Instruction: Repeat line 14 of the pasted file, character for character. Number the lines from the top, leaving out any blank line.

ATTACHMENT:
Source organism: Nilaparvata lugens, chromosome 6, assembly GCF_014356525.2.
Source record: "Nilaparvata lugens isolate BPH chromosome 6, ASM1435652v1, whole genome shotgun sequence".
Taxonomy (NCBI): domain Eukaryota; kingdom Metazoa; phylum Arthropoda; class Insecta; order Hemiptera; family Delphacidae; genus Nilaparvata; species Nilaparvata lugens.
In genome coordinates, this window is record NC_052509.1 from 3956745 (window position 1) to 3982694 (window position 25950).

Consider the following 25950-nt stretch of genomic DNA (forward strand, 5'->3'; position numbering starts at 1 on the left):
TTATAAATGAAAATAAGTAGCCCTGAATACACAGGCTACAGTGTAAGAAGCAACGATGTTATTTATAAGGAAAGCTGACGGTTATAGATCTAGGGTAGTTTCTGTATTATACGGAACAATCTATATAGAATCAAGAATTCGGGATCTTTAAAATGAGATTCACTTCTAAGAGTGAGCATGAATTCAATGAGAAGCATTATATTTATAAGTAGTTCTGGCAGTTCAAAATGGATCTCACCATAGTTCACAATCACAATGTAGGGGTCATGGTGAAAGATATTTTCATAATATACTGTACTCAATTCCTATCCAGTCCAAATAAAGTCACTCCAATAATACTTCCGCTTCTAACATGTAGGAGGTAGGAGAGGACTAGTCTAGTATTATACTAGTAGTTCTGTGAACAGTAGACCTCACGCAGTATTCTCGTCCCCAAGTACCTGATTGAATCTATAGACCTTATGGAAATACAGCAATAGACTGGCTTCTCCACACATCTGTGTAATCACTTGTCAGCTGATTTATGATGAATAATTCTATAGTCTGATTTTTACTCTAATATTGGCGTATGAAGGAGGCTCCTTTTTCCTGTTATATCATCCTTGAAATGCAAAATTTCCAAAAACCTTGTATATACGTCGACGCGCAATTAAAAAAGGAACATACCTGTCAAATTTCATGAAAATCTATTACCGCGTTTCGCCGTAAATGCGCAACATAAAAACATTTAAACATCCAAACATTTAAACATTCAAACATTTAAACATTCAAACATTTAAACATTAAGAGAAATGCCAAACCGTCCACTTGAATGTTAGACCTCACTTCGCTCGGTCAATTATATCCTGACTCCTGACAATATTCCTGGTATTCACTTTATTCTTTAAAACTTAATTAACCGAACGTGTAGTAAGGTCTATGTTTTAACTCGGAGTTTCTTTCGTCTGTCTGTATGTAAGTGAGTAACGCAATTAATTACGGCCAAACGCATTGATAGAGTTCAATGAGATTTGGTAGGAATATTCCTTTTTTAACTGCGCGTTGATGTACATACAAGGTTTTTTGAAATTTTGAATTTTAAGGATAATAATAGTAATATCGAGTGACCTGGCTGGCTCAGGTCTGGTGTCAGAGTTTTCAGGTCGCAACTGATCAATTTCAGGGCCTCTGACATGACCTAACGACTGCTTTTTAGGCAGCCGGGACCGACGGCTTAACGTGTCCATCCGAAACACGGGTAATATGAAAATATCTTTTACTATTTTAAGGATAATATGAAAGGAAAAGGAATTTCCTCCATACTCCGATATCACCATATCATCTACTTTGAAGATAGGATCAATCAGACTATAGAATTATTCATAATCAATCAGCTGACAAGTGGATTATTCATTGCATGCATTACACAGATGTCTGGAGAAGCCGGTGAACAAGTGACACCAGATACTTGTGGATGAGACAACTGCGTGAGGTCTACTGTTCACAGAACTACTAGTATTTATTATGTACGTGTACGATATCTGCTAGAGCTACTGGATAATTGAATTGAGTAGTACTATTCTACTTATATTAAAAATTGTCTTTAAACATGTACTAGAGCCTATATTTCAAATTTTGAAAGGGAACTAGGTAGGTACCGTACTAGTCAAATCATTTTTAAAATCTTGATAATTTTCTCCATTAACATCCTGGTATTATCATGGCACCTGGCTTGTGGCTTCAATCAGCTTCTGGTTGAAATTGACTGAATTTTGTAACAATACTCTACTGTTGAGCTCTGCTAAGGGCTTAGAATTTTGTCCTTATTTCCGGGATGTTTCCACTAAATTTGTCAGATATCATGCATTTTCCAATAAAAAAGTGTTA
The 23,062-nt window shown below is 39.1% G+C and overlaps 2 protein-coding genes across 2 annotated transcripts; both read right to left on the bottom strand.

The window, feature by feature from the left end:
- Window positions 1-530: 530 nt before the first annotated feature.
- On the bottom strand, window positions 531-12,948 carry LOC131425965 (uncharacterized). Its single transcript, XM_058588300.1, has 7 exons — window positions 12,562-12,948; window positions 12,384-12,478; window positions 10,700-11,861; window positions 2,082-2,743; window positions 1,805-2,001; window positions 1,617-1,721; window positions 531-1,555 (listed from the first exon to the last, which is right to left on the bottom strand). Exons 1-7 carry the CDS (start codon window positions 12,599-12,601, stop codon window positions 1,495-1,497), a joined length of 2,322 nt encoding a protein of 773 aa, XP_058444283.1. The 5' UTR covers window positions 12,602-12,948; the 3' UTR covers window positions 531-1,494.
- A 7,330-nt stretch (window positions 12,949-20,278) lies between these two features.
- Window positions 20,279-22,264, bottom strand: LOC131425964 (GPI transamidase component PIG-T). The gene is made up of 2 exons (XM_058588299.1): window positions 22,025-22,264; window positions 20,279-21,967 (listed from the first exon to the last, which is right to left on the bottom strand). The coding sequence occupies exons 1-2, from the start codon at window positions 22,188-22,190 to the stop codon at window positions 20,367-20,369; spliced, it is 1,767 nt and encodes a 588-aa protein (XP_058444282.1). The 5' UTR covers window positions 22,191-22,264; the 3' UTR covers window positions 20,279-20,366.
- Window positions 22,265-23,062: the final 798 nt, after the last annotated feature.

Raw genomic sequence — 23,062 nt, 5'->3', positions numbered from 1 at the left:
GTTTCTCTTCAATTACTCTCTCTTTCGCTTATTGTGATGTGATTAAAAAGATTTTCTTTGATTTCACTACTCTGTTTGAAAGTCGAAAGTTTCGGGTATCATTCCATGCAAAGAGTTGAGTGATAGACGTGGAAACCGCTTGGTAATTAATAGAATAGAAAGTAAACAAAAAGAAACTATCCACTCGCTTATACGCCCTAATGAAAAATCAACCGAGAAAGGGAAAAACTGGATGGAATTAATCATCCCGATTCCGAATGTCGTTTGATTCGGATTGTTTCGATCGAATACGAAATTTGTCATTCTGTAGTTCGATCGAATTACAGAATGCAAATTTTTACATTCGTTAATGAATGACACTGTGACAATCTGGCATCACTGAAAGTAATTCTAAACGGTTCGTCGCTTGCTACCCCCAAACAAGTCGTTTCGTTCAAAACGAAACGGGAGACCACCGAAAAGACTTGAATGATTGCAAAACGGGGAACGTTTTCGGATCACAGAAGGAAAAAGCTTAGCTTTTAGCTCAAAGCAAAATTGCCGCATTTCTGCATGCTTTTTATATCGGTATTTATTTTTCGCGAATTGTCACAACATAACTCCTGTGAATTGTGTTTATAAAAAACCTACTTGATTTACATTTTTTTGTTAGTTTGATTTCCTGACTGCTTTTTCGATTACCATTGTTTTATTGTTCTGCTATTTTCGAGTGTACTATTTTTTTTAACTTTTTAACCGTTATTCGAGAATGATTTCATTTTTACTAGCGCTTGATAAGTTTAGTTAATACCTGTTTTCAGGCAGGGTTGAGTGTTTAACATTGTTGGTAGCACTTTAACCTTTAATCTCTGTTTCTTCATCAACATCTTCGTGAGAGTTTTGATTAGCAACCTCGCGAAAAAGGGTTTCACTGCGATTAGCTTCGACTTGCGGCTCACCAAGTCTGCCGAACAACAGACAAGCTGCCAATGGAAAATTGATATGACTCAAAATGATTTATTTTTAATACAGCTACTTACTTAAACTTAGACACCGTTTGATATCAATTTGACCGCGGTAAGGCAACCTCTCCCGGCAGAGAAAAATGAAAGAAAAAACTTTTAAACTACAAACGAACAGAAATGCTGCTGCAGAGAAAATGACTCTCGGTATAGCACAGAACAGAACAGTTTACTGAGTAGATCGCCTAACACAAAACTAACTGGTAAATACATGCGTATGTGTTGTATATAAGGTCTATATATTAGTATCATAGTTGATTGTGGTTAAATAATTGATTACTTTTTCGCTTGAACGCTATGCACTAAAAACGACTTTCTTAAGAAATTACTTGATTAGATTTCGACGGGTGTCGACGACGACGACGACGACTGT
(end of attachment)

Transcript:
Raw genomic sequence — 23,062 nt, 5'->3', positions numbered from 1 at the left: